1150: Hannah Adams
The First Woman to Work Professionally as a Writer in the United States
Born: 2 October 1755, Medfield, Massachusetts Bay Colony (Present-day Medfield, Massachusetts, United States of America)
Died: 15 December 1831, Brookline, Massachusetts, United States of America
Hannah had no formal schooling. She was born into a large family headed by her eccentric father. Hannah’s father had no business sense and often kept his family in poverty; however, he was a known bibliophile and so Hannah had plenty of reading material to learn from. Hannah was also tutored by divinity students who boarded in her home as a child, and she had a very good memory which helped as well.
Hannah authored books on comparative religion and early United States history. Her first work was published in 1784 and brought her enough financial return to support herself through her writing. Her 1784 book was a dictionary of sorts on various Christian denominations, and unlike other works of the era, Hannah made sure hers had no judgement shown on any of the denominations and instead explained straight facts.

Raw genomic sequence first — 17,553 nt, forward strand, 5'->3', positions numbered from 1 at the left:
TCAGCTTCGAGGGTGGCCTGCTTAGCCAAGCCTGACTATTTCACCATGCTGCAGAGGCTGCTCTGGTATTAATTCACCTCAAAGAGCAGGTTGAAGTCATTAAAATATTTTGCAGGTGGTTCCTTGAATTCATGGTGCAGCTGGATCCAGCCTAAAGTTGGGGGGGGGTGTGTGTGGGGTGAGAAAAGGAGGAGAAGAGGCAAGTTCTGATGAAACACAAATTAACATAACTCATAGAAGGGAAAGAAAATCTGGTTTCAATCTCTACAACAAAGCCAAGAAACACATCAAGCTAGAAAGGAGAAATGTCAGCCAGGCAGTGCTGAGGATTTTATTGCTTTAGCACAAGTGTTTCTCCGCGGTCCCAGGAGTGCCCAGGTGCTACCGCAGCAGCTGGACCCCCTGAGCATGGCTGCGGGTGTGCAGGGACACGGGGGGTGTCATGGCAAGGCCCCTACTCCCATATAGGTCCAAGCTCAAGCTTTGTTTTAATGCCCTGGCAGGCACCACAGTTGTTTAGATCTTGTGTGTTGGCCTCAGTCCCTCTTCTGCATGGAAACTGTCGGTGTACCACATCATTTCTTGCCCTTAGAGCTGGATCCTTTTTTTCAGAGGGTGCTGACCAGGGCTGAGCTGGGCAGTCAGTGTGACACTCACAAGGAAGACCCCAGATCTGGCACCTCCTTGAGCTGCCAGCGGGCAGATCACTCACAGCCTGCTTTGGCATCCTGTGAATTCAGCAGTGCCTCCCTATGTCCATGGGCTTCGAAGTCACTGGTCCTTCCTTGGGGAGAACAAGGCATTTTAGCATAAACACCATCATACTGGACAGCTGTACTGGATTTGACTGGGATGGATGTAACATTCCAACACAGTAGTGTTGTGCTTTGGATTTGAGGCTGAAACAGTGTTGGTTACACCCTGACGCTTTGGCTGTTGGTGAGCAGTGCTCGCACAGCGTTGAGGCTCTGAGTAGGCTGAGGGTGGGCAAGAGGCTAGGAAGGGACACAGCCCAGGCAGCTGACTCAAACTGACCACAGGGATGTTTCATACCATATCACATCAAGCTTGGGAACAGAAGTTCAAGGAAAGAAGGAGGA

Later in life her eyesight started to suffer but she continued to work until her death. Her memoire was published posthumously, as Hannah had hoped. Hannah wanted the proceeds from her memoire to go towards supporting her surviving sister financially.
Hannah never married and had no children.
Find a Grave Marked
Located In My Personal Library:
Revolutionary Mothers by Carol Berkin